The Day of Atonement points directly to the Messiah, Jesus, and His death on the cross to atone for people's sins. God instituted it in Leviticus 16:1–34. Also known as Yom Kippur, it is the most holy, solemn day on the Jewish calendar, occurring annually on the tenth day of the seventh month (Tishri) in the Hebrew calendar.
What is the significance of the Day of Atonement (Yom Kippur)?
God made it clear that the Day of Atonement was the only day anyone, specifically the high priest, could enter the portion of the temple or tabernacle known as the Most Holy Place, or the Holy of Holies. The penalty for entering this area wrongly was death (Leviticus 16:2).
In Leviticus 16, Aaron (and subsequent high priests) is instructed to perform certain duties on the Day of Atonement. First, he is to bathe and don special clothes. Then, a bull is sacrificed for the sins of the high priest and his family, with the blood sprinkled on the Ark of the Covenant. Then, two goats would be brought. One would be sacrificed on behalf of the Israelites and their sin. Its blood was also to be sprinkled on the Ark of the Covenant. The other goat was called the scapegoat. The high priest would put his hands on this goat's head, confess the sins of rebellion and wickedness of the Israelites upon it, then send it out with a man into the wilderness where it would go free. The goat symbolically bore the sins of the people and carried them away.
Christians view the Day of Atonement as a foretelling of Jesus' sacrifice. He became the sacrifice and the scapegoat for all who call upon Him. First, Jesus' sacrifice parallels the sacrifice of the first goat. All the sins of the people were placed on Him and He shed His blood to atone for them all. This ultimate sacrifice by Jesus did not cover sins for only a year, but was done once and for all (Hebrews 10:1–18). The second goat took away the sins of the people into the wilderness where they could not be located. Jesus' propitiation did that for the people, as well. The sins of people are both sacrificed for and driven away never to be remembered.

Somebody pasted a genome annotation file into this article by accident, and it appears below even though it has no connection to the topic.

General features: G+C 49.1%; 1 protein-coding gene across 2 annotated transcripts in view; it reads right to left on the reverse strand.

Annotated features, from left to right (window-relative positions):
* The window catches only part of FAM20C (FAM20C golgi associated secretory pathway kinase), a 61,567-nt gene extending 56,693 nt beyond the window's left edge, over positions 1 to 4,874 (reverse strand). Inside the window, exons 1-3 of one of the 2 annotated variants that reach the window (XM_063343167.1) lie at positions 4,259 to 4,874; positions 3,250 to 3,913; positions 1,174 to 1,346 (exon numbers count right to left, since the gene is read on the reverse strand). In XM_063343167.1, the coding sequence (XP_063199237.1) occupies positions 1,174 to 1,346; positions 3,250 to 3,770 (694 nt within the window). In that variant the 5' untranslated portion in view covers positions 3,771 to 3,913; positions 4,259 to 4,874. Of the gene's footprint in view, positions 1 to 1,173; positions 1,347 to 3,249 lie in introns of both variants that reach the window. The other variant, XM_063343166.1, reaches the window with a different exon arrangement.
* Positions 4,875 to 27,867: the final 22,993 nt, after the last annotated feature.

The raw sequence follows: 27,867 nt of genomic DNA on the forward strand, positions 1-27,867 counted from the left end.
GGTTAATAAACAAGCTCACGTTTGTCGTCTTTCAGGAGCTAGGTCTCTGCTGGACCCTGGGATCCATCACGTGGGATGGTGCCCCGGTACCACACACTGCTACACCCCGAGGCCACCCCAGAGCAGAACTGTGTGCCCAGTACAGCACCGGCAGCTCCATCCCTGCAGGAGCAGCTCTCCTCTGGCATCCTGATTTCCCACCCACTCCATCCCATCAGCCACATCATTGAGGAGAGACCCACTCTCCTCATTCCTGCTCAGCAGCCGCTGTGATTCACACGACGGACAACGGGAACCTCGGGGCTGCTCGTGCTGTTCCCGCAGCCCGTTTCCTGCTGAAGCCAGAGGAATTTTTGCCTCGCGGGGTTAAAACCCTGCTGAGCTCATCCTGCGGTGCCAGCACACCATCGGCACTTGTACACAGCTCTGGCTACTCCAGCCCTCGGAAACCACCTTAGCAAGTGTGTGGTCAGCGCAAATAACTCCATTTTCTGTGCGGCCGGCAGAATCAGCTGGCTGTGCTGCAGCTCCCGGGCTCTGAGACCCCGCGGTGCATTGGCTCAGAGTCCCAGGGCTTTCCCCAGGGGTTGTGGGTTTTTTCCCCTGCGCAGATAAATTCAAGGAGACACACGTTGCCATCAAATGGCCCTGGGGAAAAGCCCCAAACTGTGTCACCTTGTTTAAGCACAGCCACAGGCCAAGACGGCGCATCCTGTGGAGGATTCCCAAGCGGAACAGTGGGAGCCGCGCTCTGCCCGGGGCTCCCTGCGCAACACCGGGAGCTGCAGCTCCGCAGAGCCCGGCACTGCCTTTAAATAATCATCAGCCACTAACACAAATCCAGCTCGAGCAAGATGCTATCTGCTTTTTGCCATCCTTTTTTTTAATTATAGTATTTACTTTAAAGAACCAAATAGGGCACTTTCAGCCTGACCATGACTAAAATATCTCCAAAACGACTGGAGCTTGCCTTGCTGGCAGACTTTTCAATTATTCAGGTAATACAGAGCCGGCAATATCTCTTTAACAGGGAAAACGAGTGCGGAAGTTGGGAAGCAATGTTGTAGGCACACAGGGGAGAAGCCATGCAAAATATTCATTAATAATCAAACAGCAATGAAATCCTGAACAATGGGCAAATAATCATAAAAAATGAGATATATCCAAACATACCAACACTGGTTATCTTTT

Romans 5:9 says, "Since, therefore, we have now been justified by his blood, much more shall we be saved by him from the wrath of God." Hebrews 10:17–18 says, "Then he (the Holy Spirit) adds, 'I will remember their sins and their lawless deeds no more.' Where there is forgiveness of these, there is no longer any offering for sin" (Hebrews 10:17-18). Jesus' work is completed. In Him our sin is paid for and removed.
Jesus' blood was shed. The annual sacrifice of animals is no longer required (Hebrews 7:23–28; Hebrews 10:1–23). On the cross, Jesus declared "It is finished" (John 19:30) for many reasons, but one was to say that the sacrificial system of Leviticus was over. At that point, when Jesus declared it over, the curtain that separates the Holy of Holies from the rest of the temple, "was torn in two, from top to bottom" (Matthew 27:51). Jesus made a way that anyone who puts their faith in Him can commune with God at any time because their sins have been sacrificed for and done away with (Hebrews 4:14–16; 10:19–23).
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